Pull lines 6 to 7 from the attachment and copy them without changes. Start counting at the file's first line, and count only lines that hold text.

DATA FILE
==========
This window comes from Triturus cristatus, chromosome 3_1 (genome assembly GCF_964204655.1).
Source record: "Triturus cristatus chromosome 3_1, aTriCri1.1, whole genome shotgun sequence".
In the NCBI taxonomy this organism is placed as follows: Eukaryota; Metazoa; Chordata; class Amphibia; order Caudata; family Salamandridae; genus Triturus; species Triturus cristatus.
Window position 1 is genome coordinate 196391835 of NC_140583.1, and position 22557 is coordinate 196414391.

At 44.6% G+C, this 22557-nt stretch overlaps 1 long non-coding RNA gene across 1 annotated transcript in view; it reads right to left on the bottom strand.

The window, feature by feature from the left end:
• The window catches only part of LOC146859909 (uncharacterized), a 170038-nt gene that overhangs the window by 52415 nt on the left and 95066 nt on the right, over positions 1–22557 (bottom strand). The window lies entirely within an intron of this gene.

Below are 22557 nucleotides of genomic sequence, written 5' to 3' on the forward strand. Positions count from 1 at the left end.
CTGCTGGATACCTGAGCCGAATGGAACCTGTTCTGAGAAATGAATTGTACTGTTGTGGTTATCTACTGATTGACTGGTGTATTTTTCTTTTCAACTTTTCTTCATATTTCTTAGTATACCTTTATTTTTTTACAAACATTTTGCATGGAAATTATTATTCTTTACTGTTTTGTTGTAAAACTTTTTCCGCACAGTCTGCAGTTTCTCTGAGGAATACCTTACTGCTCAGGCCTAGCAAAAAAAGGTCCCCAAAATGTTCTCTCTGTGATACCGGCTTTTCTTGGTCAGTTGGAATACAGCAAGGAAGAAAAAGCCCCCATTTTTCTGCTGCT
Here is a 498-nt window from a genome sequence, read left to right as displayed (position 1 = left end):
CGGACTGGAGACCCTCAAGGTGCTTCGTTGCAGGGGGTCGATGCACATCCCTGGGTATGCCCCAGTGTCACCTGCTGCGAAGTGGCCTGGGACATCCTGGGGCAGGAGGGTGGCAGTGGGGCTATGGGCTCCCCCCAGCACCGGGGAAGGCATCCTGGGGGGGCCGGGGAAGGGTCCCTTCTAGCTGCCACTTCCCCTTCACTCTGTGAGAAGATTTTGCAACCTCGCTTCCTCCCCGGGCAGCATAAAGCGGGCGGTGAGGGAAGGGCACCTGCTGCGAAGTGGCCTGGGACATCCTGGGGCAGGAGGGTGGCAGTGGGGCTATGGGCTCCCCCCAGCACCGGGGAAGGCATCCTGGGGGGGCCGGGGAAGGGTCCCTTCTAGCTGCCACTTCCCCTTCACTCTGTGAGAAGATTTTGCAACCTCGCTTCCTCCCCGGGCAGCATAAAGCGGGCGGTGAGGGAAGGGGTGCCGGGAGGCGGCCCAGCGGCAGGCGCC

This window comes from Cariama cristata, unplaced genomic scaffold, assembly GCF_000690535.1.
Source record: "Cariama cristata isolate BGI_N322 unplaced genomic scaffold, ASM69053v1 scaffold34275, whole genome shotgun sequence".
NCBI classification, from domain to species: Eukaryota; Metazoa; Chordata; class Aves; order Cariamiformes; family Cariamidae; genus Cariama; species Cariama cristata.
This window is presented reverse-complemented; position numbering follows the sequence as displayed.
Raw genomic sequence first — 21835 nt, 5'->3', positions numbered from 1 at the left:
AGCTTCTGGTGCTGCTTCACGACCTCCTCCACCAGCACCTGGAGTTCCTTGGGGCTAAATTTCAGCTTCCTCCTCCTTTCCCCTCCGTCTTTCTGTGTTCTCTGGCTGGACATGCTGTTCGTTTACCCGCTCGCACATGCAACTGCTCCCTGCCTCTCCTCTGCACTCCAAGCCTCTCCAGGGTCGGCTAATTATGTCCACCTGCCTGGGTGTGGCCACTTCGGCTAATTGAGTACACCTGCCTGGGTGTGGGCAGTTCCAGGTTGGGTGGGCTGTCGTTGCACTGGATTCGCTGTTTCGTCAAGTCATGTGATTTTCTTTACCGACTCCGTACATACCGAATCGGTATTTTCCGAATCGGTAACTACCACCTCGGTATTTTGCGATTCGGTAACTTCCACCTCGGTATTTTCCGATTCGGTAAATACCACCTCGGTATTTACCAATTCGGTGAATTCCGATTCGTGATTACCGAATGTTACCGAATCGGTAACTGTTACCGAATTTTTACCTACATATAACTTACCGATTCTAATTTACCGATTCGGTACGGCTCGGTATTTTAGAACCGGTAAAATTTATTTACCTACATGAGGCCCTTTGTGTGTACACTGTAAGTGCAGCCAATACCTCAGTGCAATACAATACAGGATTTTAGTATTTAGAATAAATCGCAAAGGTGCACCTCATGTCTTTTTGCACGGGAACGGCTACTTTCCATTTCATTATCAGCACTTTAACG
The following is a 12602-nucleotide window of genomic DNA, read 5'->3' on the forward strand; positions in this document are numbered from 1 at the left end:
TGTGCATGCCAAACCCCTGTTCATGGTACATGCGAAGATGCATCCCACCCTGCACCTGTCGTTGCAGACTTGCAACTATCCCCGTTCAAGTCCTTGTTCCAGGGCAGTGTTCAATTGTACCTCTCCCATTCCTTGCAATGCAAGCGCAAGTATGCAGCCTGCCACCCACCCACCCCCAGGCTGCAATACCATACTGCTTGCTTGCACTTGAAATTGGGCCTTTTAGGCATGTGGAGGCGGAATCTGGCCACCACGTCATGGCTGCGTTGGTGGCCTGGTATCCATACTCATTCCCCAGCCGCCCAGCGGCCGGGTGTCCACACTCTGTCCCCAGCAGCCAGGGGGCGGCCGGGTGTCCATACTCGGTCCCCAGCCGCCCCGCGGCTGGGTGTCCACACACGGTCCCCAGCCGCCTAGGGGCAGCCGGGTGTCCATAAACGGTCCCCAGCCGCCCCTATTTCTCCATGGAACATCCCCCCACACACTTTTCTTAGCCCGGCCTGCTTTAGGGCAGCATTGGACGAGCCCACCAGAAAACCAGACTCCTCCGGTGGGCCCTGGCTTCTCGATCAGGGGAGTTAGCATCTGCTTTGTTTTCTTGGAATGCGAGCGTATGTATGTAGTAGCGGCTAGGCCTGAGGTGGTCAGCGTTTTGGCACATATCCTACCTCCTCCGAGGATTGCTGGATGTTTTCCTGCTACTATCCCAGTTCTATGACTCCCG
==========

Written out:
The window, feature by feature from the left end:
• The window catches only part of LOC146859909 (uncharacterized), a 170038-nt gene that overhangs the window by 52415 nt on the left and 95066 nt on the right, over positions 1–22557 (bottom strand). The window lies entirely within an intron of this gene.